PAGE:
Color Quilt Class

Even though I have always enjoyed the pursuit of quiltness or quiltdom as an organic process born of my imagination and whatever random fabric I may have on hand, I have been happy to partake of a class now and again, when the opportunity has presented itself.

The opportunity to take a color class from Sara Hill, who teaches at A B Tech in Asheville, NC presented itself, and I was glad to take it, if nothing else because Sara is a venerable community treasure when it comes to representing the Asheville quilting community.

Here is her A B Tech bio:

Here is a great interview conducted a few years ago by Quilt Alliance:

The idea behind Sara’s class was to help us see just how much variety and creativity was possible just by using different colors, even when the underlying shapes and structure were the same. To that end, we were instructed to design two blocks each week using a puzzle-like methodology of filling in an identical grid with different arrangements of colors.

It was most interesting to see what people came up with, as we all got the same two grid pages each week, but all the designs that resulted were completely different. It turned out that since there were approximately 10 people in the class, and everyone had to design two different blocks, we ended up with about 20 different designs from the same grid just by the placement of color. This seems to me to violate the laws of probability, but there you have it – just changing the color and placement creates an infinite opportunity to develop a diverse array of patterns.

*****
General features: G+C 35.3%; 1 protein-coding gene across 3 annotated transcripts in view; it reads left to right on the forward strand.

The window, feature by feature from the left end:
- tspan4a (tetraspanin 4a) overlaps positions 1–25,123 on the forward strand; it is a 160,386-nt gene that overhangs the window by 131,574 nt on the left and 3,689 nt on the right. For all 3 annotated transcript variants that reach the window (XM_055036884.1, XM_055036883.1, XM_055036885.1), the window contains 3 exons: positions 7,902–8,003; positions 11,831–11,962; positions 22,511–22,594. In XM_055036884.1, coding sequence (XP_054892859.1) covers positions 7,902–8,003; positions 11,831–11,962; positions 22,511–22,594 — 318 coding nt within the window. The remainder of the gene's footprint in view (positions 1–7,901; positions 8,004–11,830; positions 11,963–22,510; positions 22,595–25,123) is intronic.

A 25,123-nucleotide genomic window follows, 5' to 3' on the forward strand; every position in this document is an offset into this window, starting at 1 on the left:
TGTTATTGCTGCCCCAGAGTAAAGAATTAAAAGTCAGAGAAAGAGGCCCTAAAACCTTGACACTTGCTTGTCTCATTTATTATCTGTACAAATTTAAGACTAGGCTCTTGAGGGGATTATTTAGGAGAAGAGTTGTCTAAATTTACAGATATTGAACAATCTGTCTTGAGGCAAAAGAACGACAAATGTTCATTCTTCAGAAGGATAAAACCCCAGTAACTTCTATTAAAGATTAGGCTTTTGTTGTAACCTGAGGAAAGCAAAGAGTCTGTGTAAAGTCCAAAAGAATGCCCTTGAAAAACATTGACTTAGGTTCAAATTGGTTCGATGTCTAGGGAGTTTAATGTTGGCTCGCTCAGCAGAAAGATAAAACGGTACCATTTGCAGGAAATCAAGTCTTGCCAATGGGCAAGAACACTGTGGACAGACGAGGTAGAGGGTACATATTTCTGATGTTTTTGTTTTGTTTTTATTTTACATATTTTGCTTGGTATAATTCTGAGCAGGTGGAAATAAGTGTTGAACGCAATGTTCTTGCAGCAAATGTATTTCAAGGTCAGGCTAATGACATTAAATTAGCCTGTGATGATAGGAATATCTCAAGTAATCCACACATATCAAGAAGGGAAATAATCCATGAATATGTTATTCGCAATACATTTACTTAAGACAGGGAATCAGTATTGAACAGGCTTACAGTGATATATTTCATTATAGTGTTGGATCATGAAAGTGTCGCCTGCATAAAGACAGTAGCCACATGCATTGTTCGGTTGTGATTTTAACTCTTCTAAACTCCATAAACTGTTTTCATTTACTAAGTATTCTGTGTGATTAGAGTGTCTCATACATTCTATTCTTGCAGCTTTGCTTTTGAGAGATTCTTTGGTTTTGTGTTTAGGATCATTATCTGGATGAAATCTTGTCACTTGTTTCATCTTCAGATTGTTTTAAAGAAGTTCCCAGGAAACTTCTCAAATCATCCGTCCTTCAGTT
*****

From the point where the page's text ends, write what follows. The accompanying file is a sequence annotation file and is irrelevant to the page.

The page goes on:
The project was not entirely easy, obvious, or self-explanatory at first – I had to really put on my creative thinking cap in unusual ways to come up with things that seemed interesting and dynamic. In my work I am more inclined to come up with designs “on the fly,” as it were, without the constraint of specific patterns and lines, hence my predilection for the modern quilting style, which relies a great deal on improvisation. The methodology of this class forced me to utilize a very rigid grid, and to explore the creative possibilities of color, which was challenging but in the end very rewarding, since the project proved to me that in fact color can be a very important tool in the quilter’s creative toolbox.

Here are some examples from my work from that class:






Now all I have to do is make these blocks into a quilt. (So many quilts, so little time!) Have a nice week, everybody.

from Blogger

Thank you for commenting!

This site uses Akismet to reduce spam. Learn how your comment data is processed.